On January 4th, Google rolled out tracking protection to 1% of Chrome users globally. This new feature is part of the larger plan to phase out third-party cookies in 2024.
What does the death of third-party cookies mean for digital marketing and how will companies need to adapt? Let’s take a look.
What are cookies?
Before talking about third-party cookies, it makes sense to cover first-party cookies first.
First-party cookies are placed on a user’s device by a website the user is visiting. When visiting a site, users are prompted to accept cookies and first-party cookies are there to collect information about user activity on that site. Essentially, the data collected enables the site to improve user experience and functionality.
First-party cookies are considered harmless as they’re not a ‘spying’ tool, but they can be used as an analytics tool to gather data – something we’ll come back to later.
Third-party cookies, on the other hand, gather data about a user’s browsing activity across the internet in order to understand overall browsing habits. Embedded on a user’s device, they’re created by companies other than the site you are visiting to collect data about your activity.
What data can third-party cookies collect?
- Sites a user visits
- How much time a user spends on a page or site
- Items a user has looked at or added to their cart
What’s the aim of third-party cookies?
The aim is to build up a picture of a user’s habits across multiple websites to create a clear picture of online behaviour. Why? When a user revisits a site, they’ll be shown items and articles they may have previously looked at or may like (based on previous visits). By storing this data and offering it back up to a user in future visits, the chances of a conversion are increased.
Third-party cookies are one of the most consistent ways to send users targeted advertising across the web.
The problem with third-party cookies
- Privacy – third-party cookies can be considered an invasion of privacy because of the significant amount of personal information that can be collected about a user.
- Security – worst case scenarios is they’re used for malicious reasons with users being tracked in order to steal personal information.
- Clarity – It’s often the case that many users are unaware of cookies being used to track their activity.
Why are third-party cookies going away?
Google will be eliminating third-party cookies by late 2024. Originally, this date was intended for 2022, but was pushed back to allow sufficient time for new provisions and alternatives to be developed and tested.
The main reason for them being phased out is privacy with users from various studies raising their growing concerns over data privacy online.
Before 2018, users had no control over when they were tracked with cookies, however two key regulations did come into place in 2018 in regard to third-party cookie tracking.
- GDPR (General Data Protection Regulation) and CPRA (California Privacy Rights Act).
GDPR sets out that websites have to ask for consent before using cookies on users in the EU and EEA.
Even with these measures in place, third-party cookies are still set to disappear.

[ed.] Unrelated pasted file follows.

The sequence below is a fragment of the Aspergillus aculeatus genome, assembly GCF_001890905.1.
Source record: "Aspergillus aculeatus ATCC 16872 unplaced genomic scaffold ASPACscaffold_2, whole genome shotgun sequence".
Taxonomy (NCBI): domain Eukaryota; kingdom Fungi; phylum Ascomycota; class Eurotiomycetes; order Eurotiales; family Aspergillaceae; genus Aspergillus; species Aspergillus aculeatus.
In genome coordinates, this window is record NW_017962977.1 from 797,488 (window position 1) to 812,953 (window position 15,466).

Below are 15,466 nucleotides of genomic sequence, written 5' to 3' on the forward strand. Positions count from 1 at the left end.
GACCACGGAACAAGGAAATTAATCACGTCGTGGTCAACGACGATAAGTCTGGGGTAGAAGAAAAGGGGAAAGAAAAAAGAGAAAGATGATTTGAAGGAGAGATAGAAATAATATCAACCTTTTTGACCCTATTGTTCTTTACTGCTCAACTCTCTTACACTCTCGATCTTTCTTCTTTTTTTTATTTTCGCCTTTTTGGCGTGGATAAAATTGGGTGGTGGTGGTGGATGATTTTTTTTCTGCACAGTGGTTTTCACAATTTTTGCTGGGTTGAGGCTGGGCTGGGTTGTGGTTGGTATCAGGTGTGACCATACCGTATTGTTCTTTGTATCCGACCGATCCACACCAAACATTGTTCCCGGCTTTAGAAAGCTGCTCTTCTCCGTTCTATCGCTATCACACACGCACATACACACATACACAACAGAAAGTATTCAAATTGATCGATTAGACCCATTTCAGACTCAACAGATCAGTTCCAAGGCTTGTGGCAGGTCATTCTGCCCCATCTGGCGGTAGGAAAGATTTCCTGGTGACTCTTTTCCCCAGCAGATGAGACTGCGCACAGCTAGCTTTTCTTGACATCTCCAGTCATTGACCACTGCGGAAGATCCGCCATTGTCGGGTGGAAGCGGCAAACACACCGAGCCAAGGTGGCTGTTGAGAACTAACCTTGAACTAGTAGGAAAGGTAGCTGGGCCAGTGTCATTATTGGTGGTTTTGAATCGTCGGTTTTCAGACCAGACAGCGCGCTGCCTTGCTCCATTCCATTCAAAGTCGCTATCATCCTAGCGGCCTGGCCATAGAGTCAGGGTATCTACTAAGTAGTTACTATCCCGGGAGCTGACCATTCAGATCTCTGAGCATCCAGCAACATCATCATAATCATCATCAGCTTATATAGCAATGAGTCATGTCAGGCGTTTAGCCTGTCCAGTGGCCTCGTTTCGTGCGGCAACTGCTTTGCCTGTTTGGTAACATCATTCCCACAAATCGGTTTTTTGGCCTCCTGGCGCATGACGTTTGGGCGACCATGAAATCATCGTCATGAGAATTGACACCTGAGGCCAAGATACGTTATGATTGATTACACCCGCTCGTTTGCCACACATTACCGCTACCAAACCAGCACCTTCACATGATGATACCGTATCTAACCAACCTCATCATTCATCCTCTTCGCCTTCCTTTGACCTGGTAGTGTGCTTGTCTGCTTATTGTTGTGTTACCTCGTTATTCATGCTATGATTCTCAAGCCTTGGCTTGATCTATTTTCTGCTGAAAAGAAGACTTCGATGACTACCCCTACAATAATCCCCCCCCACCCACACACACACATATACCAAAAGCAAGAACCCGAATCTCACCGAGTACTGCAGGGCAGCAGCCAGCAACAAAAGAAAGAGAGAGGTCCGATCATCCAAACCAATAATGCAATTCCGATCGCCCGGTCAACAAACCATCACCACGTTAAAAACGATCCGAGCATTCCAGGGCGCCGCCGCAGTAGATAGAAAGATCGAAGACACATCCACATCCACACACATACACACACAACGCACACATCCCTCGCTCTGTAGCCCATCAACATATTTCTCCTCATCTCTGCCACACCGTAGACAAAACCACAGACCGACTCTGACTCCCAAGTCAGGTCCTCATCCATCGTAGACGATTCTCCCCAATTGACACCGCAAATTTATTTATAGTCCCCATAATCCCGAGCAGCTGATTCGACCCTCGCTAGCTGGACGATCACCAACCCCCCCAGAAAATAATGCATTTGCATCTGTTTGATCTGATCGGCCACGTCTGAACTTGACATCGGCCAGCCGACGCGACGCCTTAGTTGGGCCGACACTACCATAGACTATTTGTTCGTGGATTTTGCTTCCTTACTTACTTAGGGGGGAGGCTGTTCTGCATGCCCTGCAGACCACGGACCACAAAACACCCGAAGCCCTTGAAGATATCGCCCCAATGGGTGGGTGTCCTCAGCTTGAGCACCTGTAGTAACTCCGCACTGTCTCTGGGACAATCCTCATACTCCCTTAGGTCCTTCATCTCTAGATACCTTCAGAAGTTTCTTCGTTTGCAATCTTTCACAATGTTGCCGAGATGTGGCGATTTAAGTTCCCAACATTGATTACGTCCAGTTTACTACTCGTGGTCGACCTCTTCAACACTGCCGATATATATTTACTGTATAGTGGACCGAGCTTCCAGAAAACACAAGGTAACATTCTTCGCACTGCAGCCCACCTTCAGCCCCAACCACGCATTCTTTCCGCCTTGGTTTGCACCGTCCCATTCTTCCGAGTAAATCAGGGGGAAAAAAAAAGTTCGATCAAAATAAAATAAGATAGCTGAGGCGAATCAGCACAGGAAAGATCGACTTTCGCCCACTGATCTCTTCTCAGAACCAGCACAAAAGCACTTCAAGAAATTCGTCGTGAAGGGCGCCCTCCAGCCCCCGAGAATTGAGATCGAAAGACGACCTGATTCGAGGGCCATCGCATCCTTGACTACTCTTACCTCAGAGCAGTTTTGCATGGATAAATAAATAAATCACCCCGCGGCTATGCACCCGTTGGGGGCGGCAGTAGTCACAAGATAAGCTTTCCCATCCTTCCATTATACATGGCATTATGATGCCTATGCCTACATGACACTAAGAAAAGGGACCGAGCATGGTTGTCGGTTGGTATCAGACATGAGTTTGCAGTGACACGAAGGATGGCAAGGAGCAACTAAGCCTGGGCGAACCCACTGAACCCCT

How will the death of third-party cookies affect marketing?
You may be wondering what advertisers will do once third-party cookies have gone. No longer being able to rely on them, advertisers will need to switch up their tactics and look to first-party cookies or other alternatives to gather information for targeted advertising.
Are there alternatives to third-party cookies?
Google’s Privacy Sandbox is an initiative created to design technologies which protect individuals’ privacy online but still offer companies tools to target audiences. Still being developed, Privacy Sandbox for the Web looks to use the latest privacy techniques, including:
Unlike third-party cookies, all the user data remains in the Chrome browser and Privacy sandbox is an industry wide effort set to strengthen privacy and provide safer alternatives to tracking users’ behaviour.
Other alternatives to third-party cookies
Google’s Privacy sandbox is just one alternative. Other routes companies may turn to are tried and tested strategies like Search Engine Optimisation (SEO) and content marketing. Here are 4 alternatives proving popular in light of the impending phase out.
4 third-party cookie alternatives
· First-party cookies
Site owners can create personalised advertising based on their site visitor data.
· Contextual advertising
Advertising can be created through the analysis of keywords and phrases in the content of a webpage. This is particularly useful for highly themed content which attracts users with a specified interest.
· Device fingerprinting
Through collecting information on a device such as fonts, device model, screen resolution and user’s IP address, a unique ‘fingerprint’ can be created to detect a specific user. This information can then be used for targeted advertising.
· Alternate identifiers
Unique user IDs allow different brands to identify users through combining information such as email address, mobile number, browsing behaviour and social media IDs. Alternate IDs allow efficient and more personalised targeting of audiences without interfering with privacy.
How GetCrisp can help?
If you rely heavily on third-party cookies, it’s time to start looking into, trialling and leveraging innovative technologies and strategies as soon as possible for the best chance of success.
Once third-party cookies say their final farewell you need to have a solid plan of attack in place. Investing in other digital marketing strategies is more important than ever. Our team can support you to make the most of your marketing, just get in touch.